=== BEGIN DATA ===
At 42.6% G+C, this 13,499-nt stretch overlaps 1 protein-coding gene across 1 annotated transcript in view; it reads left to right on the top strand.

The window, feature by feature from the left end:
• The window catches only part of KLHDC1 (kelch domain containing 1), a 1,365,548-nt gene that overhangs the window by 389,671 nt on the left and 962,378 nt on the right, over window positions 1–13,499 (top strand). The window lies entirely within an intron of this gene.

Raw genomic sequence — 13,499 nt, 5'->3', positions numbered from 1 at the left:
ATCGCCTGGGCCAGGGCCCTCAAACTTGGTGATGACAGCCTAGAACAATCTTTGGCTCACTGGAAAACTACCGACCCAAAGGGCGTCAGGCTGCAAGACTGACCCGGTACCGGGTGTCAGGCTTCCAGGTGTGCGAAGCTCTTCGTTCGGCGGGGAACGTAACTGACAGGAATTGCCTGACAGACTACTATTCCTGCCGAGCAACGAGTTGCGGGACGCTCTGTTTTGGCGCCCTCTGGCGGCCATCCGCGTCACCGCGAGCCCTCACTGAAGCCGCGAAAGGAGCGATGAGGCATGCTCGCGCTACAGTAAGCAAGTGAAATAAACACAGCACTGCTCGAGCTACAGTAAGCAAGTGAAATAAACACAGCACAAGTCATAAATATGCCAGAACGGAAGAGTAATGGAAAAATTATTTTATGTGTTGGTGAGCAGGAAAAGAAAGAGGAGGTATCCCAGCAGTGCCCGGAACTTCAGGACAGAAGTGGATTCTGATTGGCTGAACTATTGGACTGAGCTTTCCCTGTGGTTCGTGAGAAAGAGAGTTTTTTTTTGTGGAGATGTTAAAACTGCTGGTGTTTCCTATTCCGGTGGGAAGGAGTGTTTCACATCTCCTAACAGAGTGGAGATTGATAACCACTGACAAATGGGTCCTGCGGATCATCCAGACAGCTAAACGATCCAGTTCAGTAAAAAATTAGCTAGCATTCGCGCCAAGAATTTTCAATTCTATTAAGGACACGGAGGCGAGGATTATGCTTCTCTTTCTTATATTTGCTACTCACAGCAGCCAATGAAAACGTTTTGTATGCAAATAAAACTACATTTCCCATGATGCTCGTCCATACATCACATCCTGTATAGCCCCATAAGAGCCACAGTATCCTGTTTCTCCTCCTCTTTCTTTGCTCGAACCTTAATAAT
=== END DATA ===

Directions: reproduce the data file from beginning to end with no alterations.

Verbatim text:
At 42.6% G+C, this 13,499-nt stretch overlaps 1 protein-coding gene across 1 annotated transcript in view; it reads left to right on the top strand.

The window, feature by feature from the left end:
• The window catches only part of KLHDC1 (kelch domain containing 1), a 1,365,548-nt gene that overhangs the window by 389,671 nt on the left and 962,378 nt on the right, over window positions 1–13,499 (top strand). The window lies entirely within an intron of this gene.

Raw genomic sequence — 13,499 nt, 5'->3', positions numbered from 1 at the left:
ATCGCCTGGGCCAGGGCCCTCAAACTTGGTGATGACAGCCTAGAACAATCTTTGGCTCACTGGAAAACTACCGACCCAAAGGGCGTCAGGCTGCAAGACTGACCCGGTACCGGGTGTCAGGCTTCCAGGTGTGCGAAGCTCTTCGTTCGGCGGGGAACGTAACTGACAGGAATTGCCTGACAGACTACTATTCCTGCCGAGCAACGAGTTGCGGGACGCTCTGTTTTGGCGCCCTCTGGCGGCCATCCGCGTCACCGCGAGCCCTCACTGAAGCCGCGAAAGGAGCGATGAGGCATGCTCGCGCTACAGTAAGCAAGTGAAATAAACACAGCACTGCTCGAGCTACAGTAAGCAAGTGAAATAAACACAGCACAAGTCATAAATATGCCAGAACGGAAGAGTAATGGAAAAATTATTTTATGTGTTGGTGAGCAGGAAAAGAAAGAGGAGGTATCCCAGCAGTGCCCGGAACTTCAGGACAGAAGTGGATTCTGATTGGCTGAACTATTGGACTGAGCTTTCCCTGTGGTTCGTGAGAAAGAGAGTTTTTTTTTGTGGAGATGTTAAAACTGCTGGTGTTTCCTATTCCGGTGGGAAGGAGTGTTTCACATCTCCTAACAGAGTGGAGATTGATAACCACTGACAAATGGGTCCTGCGGATCATCCAGACAGCTAAACGATCCAGTTCAGTAAAAAATTAGCTAGCATTCGCGCCAAGAATTTTCAATTCTATTAAGGACACGGAGGCGAGGATTATGCTTCTCTTTCTTATATTTGCTACTCACAGCAGCCAATGAAAACGTTTTGTATGCAAATAAAACTACATTTCCCATGATGCTCGTCCATACATCACATCCTGTATAGCCCCATAAGAGCCACAGTATCCTGTTTCTCCTCCTCTTTCTTTGCTCGAACCTTAATAAT